It's been a long time since I've used the blog to touch base with all our members, but we just aerated greens and no other thing I do results in so many questions.
Of course the first thing many a golfer associates with aeration is the greens are going to be covered in sand and almost unplayable for something short of eternity. Nothing seems to get golfers more worked up. So why do we put you through this torture?
First off, I have a love/hate relationship with aeration. Aeration is a lot of work. Lots of planning goes into deciding what the greens need. What are the soil deficiencies?. How much and how do we manage thatch accumulation from the season? What size tines should I use? What will the weather be like? Is all the equipment in good running order? Does any training need to be done so the crew operates efficiently that day?
As for the day of aeration, it's a long one! Starting at 5 am, the day usually goes till 5 pm. The whole crew is pretty whooped at days end. So why would I like all this work?
Simple, no other thing I do has a greater impact on the health and future performance of the greens. A seasons worth of mowing every day at .100 inches, rolling, foot traffic, disease and insect pressure, hot and humid weather, and no rest take their toll. Soils get compacted, some nutrients are a little out of balance, and soil to air to water ratios are off. I like to say the greens get tired. They need to be rejuvenated and nothing works like aeration, and when the greens are healthy and happy, so am I!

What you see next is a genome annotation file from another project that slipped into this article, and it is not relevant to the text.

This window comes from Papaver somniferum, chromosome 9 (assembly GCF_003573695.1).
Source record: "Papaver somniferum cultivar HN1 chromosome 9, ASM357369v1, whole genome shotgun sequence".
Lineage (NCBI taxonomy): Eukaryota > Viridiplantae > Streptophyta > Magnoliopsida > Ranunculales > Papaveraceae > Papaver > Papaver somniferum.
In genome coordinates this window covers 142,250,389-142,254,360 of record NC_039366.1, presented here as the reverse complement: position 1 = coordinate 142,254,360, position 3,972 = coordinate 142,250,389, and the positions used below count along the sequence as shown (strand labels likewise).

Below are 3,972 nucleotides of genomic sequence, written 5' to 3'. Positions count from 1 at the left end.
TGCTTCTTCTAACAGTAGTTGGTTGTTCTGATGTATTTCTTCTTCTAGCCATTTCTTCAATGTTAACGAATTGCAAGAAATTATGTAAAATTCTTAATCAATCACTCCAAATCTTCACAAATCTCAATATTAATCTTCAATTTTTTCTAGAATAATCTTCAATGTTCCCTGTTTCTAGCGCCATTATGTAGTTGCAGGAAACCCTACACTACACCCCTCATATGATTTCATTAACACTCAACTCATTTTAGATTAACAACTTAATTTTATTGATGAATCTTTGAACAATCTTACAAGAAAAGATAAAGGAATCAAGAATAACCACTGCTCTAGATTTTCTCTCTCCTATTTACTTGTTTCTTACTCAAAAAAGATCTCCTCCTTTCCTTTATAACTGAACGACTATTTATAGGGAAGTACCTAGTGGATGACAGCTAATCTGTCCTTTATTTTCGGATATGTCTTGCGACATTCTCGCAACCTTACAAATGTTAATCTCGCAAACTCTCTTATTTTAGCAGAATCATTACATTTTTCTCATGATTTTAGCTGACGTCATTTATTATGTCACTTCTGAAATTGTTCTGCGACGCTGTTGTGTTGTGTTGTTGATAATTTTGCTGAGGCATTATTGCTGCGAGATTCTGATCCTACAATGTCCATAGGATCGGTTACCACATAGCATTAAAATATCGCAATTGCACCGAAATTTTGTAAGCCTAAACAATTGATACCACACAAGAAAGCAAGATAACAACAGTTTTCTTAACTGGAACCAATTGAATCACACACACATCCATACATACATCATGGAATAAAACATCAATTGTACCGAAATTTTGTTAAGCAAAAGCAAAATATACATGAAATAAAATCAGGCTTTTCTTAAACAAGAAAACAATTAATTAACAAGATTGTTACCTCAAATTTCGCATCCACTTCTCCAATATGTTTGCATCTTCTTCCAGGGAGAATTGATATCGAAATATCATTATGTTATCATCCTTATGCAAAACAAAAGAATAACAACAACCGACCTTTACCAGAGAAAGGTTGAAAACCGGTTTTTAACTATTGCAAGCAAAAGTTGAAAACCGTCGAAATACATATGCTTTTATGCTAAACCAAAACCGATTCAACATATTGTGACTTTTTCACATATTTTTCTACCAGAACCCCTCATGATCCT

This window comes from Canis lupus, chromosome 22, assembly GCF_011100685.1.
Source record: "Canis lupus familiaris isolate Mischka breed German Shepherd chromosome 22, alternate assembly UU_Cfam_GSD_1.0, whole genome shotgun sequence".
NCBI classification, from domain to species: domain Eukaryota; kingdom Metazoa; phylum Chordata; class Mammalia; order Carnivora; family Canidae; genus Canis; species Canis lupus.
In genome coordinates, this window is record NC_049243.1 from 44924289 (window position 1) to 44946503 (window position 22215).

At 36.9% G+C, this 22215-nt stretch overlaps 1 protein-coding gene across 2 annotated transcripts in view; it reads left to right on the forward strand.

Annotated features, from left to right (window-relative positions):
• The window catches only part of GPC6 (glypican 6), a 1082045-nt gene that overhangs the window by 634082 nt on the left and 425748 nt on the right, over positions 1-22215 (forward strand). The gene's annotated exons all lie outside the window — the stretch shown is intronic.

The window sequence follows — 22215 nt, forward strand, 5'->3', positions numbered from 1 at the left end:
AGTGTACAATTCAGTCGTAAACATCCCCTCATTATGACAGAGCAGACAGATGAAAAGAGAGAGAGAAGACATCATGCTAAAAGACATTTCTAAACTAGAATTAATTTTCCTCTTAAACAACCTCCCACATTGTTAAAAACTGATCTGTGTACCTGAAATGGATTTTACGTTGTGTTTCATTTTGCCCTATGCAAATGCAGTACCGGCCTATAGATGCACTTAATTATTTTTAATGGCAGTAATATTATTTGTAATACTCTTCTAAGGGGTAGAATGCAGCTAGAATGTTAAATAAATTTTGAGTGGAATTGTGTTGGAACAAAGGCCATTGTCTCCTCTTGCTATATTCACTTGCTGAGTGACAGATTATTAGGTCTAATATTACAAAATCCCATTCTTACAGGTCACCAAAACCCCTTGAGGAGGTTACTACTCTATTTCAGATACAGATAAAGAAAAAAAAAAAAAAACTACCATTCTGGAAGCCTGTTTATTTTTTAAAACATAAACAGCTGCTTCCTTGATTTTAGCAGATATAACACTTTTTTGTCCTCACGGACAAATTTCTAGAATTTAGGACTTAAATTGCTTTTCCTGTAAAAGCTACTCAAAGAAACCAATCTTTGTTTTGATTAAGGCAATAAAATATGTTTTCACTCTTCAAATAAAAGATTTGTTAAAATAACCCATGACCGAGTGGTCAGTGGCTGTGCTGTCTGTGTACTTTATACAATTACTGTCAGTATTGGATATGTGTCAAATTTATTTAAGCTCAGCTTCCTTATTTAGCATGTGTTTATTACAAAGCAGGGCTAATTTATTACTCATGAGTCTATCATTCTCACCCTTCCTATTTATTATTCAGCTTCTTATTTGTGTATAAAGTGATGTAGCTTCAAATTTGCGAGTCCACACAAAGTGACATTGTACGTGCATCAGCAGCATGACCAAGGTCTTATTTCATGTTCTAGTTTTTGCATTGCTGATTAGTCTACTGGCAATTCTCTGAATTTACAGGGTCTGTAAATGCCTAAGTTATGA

So, what happens that day when I close the course? I decided to document with photos and show you what we did last week!
Starting at first light :
|The first operation is to mow the green to create a smooth and dew free surface.|
|The dethatching reels are used to remove excess thatch from the green|
|After dethatching, a core aerator is run over the greens, pulling cores every 2.5 inches|
|It takes about 8 hours to aerate all the greens. Operators are changed through the day to provide relief from walking backwards with the machine.|
|The putting green, dathatched, aerated, and ready to be dragged.|
|Plugs ready to be dragged|
|Dragging the plugs breaks up the soil from the thatch. This is a fun job, you get to break taboo and drive a cart on the green! Don't get any ideas!|
|Once the plugs are broken up, the thatch is blown together and removed from the green.|
|Dry sand is applied next|
|We apply over 35 tons of sand to the greens by the time we are done!|
|The sand is then dragged into the surface for even distribution and to fill the holes|
|The brushes used to drag the sand.|
|After the sand is brushed in, a roller is used to smooth the surface|
|The finished product! Holes from aerating, and grooves left from dethatching are filled and rolled. Bring on the water!|
|It was crucial for all aspects of the aeration to go through without delay. The day was hot and dry, if we did not get finished in a timely manner, we risked the greens getting too hot and dry.|
|The day after aeration we added soil amendments and just enough fertilizer to move the healing process along|